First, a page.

Every time I'd `light up' with a cat (viper) I'd mention laxatives and was happy to know that everybody got the message. Because for a while we were drinking Abalena Water. It came from a well in Abilene, Texas. We drank that well dry, so had to get another kind of physic. So we started taking Pluto Water, which was great. Then here come this book - a health book written by Gaylord Hauser. When I read down to the part where he recommended some `herbs' - herbal laxatives - I said to myself, `erbs, - Hmmm, these herbs reminds me of the same as what my mother picked down by the tracks in New Orleans.' Right away I went to the Health Store and bought myself a box of Swiss Kriss and took a big tablespoonful - make sure and see if it worked me the same as the other laxatives. Yes it did. Wow! I said to myself, yes indeed, this is what I need from now on - and forsake all others.

But back to the time I was busted on the coast. I spent nine days in the Downtown Los Angeles City Jail, in a cell with two guys who were already sentenced to 40 or 45 years for something else. Robbery, pickpocket, or whatever they were in for, didn't make any difference to me, and they cared less as to what I was in for. The most important thing was we were so very glad to see each other. Because it was a week ago I was blowing some good shuzzit with both of those characters. We reminisced about the good ol' beautiful moments we used to have during those miniature golf days. We'd go walking around, hit the ball, take a drag, have lots of laughs, and cut out.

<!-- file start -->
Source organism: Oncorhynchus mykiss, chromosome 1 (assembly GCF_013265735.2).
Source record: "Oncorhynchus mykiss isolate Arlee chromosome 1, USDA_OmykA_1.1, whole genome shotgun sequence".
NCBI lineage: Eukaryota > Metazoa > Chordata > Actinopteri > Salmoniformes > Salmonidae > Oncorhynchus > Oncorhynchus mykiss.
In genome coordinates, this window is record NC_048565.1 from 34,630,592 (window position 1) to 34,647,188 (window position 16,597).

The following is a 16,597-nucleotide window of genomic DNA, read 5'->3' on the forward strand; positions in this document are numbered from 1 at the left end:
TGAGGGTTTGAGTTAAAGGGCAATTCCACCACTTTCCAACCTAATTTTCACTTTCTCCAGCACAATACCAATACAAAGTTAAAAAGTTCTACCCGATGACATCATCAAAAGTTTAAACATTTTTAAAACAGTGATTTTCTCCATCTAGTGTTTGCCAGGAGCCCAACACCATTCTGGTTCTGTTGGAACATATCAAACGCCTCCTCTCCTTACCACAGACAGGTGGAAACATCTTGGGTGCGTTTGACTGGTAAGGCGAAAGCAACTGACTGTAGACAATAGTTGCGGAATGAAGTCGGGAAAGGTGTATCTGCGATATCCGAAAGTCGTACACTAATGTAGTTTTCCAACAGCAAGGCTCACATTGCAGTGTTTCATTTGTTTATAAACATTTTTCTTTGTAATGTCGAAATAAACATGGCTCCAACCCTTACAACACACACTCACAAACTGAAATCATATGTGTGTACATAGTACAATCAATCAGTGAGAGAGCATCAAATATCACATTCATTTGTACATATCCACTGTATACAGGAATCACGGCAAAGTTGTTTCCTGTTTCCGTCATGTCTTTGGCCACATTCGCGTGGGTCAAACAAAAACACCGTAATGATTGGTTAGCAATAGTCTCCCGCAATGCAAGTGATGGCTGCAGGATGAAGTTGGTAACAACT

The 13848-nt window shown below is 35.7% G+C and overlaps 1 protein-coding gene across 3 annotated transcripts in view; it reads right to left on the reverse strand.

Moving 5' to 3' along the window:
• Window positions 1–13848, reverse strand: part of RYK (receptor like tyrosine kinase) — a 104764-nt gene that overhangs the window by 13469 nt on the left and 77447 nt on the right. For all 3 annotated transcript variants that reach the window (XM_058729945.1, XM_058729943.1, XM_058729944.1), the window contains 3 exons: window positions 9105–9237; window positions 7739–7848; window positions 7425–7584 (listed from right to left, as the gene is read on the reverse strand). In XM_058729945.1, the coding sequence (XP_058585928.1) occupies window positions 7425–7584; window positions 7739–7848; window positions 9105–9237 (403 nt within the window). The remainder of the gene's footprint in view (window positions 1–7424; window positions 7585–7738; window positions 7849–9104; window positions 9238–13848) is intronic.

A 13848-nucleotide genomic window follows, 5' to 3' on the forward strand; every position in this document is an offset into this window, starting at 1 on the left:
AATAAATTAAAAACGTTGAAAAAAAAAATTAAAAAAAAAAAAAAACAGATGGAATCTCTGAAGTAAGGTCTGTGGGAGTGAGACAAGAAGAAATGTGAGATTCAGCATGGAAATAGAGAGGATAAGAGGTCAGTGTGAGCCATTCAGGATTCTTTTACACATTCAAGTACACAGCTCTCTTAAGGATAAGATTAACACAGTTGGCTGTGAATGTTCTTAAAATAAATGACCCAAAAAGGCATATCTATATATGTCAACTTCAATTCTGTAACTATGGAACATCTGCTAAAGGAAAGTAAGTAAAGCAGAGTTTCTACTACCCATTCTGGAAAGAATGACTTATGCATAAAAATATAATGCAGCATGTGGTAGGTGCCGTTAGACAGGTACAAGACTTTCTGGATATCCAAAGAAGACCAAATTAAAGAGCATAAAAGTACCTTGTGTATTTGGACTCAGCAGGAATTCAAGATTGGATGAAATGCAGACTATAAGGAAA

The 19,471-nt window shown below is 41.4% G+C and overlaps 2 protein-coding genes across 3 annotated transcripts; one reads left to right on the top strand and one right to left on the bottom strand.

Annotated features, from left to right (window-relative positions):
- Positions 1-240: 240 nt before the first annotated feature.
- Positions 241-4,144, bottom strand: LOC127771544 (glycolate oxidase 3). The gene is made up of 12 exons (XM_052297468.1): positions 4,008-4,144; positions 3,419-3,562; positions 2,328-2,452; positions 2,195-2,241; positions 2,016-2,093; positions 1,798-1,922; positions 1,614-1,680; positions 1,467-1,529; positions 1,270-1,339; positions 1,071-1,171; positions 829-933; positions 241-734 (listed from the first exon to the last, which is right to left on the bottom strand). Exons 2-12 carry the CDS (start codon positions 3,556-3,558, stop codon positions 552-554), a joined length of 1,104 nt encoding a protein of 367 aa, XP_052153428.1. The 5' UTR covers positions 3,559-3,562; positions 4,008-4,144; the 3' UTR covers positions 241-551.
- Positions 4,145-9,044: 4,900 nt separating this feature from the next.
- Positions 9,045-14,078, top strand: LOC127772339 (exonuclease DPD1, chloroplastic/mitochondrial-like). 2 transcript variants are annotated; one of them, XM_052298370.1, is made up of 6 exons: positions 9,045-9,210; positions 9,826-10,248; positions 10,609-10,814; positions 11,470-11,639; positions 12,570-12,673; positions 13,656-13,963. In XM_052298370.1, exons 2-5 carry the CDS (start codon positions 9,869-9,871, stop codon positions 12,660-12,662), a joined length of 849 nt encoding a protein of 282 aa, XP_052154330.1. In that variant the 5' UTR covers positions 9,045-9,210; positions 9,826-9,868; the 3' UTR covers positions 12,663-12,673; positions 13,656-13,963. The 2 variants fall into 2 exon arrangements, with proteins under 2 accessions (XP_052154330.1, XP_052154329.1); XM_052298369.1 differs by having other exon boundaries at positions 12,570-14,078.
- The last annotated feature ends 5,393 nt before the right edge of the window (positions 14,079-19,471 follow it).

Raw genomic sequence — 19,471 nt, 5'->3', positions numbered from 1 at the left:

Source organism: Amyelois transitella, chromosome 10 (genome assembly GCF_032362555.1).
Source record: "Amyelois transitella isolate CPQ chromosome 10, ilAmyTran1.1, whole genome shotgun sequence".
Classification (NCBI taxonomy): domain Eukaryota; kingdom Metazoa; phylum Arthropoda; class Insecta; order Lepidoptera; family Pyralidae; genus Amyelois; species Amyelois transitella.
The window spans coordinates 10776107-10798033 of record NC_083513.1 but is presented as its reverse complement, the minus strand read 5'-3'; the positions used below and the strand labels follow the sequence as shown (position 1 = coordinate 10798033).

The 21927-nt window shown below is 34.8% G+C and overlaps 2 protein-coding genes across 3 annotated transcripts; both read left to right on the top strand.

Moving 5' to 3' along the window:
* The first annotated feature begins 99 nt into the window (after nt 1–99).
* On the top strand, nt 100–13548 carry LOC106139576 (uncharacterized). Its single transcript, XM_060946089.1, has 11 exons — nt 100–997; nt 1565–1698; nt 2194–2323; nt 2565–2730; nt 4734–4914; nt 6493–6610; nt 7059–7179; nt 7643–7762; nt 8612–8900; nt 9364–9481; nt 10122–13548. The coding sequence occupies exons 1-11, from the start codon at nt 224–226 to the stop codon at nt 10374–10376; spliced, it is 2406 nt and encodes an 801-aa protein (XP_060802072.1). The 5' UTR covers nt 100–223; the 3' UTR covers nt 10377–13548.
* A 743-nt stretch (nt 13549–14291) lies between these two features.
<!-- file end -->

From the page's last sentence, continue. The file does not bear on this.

Anyway, one night real late - those two cats started fighting amongst themselves over something, and the first words they said to me was, move out of the way `Pops', we don't' want to hurt them chops. And they fought their asses off until the jail keeper came and stopped them. One of them bit the other's finger off. They were intelligent, highly educated guys too. And they loved Pops' horn. It was actually a drag to me when I had to leave them in their cell and go to trial. They also expressed sadness. So we finally said goodbye.